Five XVIth Century Poems

Song Cycle by John (Nicholson) Ireland (1879 - 1962)

Word count: 0

1. A thanksgiving [sung text checked 1 time]

Pleasure it is
To hear, iwis,
The Birdès sing.
The deer in the dale,
The sheep in the vale,
The corn springing.
God’s purveyance
For sustenance,
It is for man.
Then we always
To give him praise,
And thank him than,
And thank him than.

Authorship

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Available translations, adaptations or excerpts, and transliterations (if applicable):

  • FRE French (Français) (Guy Laffaille) , copyright © 2015, (re)printed on this website with kind permission
  • GER German (Deutsch) (Bertram Kottmann) , copyright © 2015, (re)printed on this website with kind permission

Researcher for this text: Ted Perry

2. All in a garden green [sung text checked 1 time]

Whenas the mildest month
Of jolly June doth spring,
And gardens green with happy hue
Their famous fruits do bring;
When eke the lustiest time
Reviveth youthly blood,
Then springs the finest featured flower
In border fair that stood.
Which moveth me to say,
In time of pleasant year,
Of all the pleasant flowers in June
The red rose hath no peer.

Authorship

Researcher for this text: Ted Perry

3. An aside [sung text checked 1 time]

These women all
Both great and small
Are wavering to and fro,
Now here, now there,
Now everywhere;
But I will not say so.

So they love to range,
Their minds doth change
And make their friend their foe;
As lovers true
Each day they choose new;
But I will not say so.

They laugh, they smile,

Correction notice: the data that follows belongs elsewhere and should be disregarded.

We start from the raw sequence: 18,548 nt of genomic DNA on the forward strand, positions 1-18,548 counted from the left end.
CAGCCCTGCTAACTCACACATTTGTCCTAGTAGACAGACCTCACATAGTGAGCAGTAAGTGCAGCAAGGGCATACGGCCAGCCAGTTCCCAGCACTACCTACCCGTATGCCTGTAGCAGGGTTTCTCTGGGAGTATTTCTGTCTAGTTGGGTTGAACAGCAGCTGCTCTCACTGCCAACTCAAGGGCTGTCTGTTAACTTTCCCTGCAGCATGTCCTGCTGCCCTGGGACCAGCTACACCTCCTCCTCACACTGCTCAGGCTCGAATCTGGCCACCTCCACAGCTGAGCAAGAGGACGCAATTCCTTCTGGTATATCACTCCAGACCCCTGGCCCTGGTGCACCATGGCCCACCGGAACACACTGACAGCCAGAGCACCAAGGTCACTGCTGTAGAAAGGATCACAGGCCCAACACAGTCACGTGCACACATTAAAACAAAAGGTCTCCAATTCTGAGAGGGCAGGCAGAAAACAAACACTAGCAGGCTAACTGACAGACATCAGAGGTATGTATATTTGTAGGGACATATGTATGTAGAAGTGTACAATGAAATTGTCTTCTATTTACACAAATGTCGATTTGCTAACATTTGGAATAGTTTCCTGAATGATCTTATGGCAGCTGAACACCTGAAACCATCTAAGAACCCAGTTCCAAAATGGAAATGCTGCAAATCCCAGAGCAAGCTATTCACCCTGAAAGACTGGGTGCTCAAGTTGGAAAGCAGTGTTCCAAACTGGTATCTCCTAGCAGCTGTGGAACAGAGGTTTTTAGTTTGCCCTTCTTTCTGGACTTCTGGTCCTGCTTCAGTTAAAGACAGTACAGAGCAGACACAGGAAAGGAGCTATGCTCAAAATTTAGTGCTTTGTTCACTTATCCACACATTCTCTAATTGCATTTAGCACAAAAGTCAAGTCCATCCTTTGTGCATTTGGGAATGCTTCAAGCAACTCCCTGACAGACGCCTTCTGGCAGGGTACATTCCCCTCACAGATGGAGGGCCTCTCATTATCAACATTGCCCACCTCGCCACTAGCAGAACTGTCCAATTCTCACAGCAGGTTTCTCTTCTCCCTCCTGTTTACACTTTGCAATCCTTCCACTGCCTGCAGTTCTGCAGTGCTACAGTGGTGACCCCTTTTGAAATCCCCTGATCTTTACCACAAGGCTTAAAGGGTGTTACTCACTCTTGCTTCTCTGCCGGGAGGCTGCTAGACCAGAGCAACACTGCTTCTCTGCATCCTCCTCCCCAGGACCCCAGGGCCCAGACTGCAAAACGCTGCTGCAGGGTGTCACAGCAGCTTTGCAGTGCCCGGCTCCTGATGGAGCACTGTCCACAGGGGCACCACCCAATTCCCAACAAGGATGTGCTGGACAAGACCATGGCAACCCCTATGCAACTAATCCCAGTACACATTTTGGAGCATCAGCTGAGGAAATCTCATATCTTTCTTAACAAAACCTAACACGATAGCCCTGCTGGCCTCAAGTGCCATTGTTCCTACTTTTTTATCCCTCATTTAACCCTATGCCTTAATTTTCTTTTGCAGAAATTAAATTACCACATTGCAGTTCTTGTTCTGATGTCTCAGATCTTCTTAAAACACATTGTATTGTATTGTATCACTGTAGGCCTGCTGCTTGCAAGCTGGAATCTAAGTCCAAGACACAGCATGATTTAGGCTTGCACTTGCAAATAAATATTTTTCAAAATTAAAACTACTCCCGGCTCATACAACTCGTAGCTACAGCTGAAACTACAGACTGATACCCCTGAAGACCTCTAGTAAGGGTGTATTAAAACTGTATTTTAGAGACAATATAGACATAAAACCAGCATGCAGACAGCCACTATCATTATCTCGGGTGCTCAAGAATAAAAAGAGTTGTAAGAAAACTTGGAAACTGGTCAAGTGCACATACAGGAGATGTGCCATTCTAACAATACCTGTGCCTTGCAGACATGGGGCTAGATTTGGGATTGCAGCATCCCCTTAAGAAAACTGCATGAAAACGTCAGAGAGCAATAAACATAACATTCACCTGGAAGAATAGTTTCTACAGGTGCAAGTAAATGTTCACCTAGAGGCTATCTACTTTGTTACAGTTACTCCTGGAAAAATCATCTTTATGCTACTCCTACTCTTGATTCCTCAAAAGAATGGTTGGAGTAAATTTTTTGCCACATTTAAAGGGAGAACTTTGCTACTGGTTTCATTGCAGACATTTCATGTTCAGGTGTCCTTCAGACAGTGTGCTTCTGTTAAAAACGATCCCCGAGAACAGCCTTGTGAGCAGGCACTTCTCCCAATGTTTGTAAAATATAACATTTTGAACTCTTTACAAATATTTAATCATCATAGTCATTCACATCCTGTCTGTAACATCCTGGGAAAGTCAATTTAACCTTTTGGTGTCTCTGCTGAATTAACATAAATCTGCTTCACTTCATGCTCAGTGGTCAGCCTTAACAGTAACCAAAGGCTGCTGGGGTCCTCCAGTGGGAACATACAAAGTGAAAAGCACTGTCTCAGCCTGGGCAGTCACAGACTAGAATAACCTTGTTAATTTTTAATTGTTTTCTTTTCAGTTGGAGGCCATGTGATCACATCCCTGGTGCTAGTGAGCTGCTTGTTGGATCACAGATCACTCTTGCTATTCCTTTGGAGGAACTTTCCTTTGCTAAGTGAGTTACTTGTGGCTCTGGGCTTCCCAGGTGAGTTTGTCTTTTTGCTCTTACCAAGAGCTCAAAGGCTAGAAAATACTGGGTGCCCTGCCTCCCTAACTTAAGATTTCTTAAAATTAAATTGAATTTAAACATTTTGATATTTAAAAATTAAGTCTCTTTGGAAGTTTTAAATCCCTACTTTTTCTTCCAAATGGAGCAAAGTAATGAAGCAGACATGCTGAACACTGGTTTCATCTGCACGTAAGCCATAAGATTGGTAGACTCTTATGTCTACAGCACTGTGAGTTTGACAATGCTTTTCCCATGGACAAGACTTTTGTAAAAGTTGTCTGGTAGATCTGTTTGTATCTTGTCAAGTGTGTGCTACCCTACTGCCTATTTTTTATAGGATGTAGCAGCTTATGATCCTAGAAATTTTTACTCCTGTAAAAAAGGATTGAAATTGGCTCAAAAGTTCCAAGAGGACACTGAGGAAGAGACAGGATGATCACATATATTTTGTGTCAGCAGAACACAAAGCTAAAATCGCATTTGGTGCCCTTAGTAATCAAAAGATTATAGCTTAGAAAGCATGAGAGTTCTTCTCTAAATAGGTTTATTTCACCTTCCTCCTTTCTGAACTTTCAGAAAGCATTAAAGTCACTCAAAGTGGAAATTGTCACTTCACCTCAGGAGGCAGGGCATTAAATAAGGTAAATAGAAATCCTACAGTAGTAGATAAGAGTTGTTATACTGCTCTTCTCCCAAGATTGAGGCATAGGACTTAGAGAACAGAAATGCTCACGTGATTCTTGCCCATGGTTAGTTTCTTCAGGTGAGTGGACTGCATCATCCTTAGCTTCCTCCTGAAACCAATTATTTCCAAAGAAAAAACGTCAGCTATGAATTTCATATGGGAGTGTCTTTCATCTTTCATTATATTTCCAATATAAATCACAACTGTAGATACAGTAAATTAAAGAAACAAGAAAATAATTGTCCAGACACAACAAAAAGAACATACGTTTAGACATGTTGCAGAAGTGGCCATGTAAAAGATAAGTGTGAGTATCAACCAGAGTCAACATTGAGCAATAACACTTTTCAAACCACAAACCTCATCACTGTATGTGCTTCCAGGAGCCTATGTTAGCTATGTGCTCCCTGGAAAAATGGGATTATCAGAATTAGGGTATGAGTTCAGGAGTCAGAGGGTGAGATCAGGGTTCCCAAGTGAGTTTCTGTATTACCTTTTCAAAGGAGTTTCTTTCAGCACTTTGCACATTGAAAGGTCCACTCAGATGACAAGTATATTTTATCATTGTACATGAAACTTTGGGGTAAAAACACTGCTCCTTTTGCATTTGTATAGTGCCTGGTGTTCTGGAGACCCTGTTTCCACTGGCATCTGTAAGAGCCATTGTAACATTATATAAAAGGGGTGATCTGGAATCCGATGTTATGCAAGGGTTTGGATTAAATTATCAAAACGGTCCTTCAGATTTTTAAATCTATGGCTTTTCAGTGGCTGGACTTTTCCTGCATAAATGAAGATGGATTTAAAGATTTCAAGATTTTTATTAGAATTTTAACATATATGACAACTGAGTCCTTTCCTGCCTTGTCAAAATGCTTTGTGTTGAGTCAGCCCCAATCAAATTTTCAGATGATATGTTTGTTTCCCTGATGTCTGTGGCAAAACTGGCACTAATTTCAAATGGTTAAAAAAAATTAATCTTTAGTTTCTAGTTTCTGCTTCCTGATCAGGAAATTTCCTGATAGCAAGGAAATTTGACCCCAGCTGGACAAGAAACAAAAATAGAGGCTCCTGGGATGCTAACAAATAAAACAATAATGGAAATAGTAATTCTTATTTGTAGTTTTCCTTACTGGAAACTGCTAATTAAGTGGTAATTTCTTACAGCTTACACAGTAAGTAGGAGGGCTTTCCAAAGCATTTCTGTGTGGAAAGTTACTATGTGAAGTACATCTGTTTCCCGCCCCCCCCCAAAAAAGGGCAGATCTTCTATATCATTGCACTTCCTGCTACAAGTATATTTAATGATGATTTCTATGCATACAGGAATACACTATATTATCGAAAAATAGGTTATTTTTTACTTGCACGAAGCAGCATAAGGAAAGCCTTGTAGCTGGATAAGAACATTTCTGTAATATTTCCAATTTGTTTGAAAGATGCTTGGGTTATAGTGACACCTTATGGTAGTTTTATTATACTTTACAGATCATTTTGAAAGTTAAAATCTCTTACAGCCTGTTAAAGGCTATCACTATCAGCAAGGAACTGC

They do beguile
As dice that men doth throw.
Who useth them much
Shall never be rich;
But I will not say so.

Some hot, some cold,
There is no hold
But as the wind doth blow;
When all is done,
They change like the moon;
But I will not say so.

So thus one and other
Taketh after their mother,
As cock by kind doth crow.
My song is ended,
The best may be amended;
But I will not say so.

Authorship

Researcher for this text: Ted Perry

4. A report song [sung text checked 1 time]

Shall we go dance the hay, the hay?
Never pipe could ever play
Better shepherd's roundelay.

Shall we go sing the song, the song?
Never Love did ever wrong.
Fair maids, hold hands all along.

Shall we go learn to woo, to woo?
Never thought came ever to
Better deed could better do.

Shall we go learn to kiss, to kiss?
Never heart could ever miss
Comfort, where true meaning is.

Thus at base they run, they run
When the sport was scarce begun.
But I waked, and all was done.

Authorship

Researcher for this text: Ted Perry

5. The sweet season [sung text checked 1 time]

When May is in his prime, then may each heart rejoice.
When May bedecks each branch with green, each bird strains forth his voice
The lively sap creeps up into the blooming thorn.
The flowers, which cold in prison kept, now laugh the frost to scorn.
All nature's imps triumph while joyful May doth last;
When May is gone, of all the year the pleasant time is past.

May makes the cheerful hue, May breeds and brings new blood.
May marcheth throughout every limb, May makes the merry mood.
May prieketh tender hearts their warbling notes to tune.
Full strange it is, yet some we see do make their May in June.
Thus things are strangely wrought while joyful May doth last;
Take May in time, when May is gone the pleasant time is past.

All ye that live on earth, and have your May at will
Rejoice in May, as I do now, and use your May with skill.
Use May while that you may, for May hath but his time
When all the fruit is gone, it is too late the tree to climb.
Your liking and your lust is fresh while May doth last;
When May is gone, of all the year the pleasant time is past.

Authorship

Researcher for this text: Ted Perry